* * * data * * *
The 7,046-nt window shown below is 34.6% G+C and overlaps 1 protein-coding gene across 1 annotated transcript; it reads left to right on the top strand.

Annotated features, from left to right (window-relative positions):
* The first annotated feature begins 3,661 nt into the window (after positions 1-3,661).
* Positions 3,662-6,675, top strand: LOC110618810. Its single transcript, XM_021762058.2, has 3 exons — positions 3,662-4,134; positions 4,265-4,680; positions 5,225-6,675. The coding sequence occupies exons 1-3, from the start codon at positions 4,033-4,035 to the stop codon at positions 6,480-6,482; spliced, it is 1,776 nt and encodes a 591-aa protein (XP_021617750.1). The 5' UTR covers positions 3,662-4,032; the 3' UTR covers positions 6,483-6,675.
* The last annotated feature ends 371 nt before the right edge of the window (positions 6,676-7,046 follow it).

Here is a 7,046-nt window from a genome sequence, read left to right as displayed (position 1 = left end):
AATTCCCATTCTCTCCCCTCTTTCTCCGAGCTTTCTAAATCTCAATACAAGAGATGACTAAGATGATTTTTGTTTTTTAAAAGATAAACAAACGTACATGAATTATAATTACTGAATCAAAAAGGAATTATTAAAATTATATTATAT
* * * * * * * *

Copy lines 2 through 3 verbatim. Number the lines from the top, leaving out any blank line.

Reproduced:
Annotated features, from left to right (window-relative positions):
* The first annotated feature begins 3,661 nt into the window (after positions 1-3,661).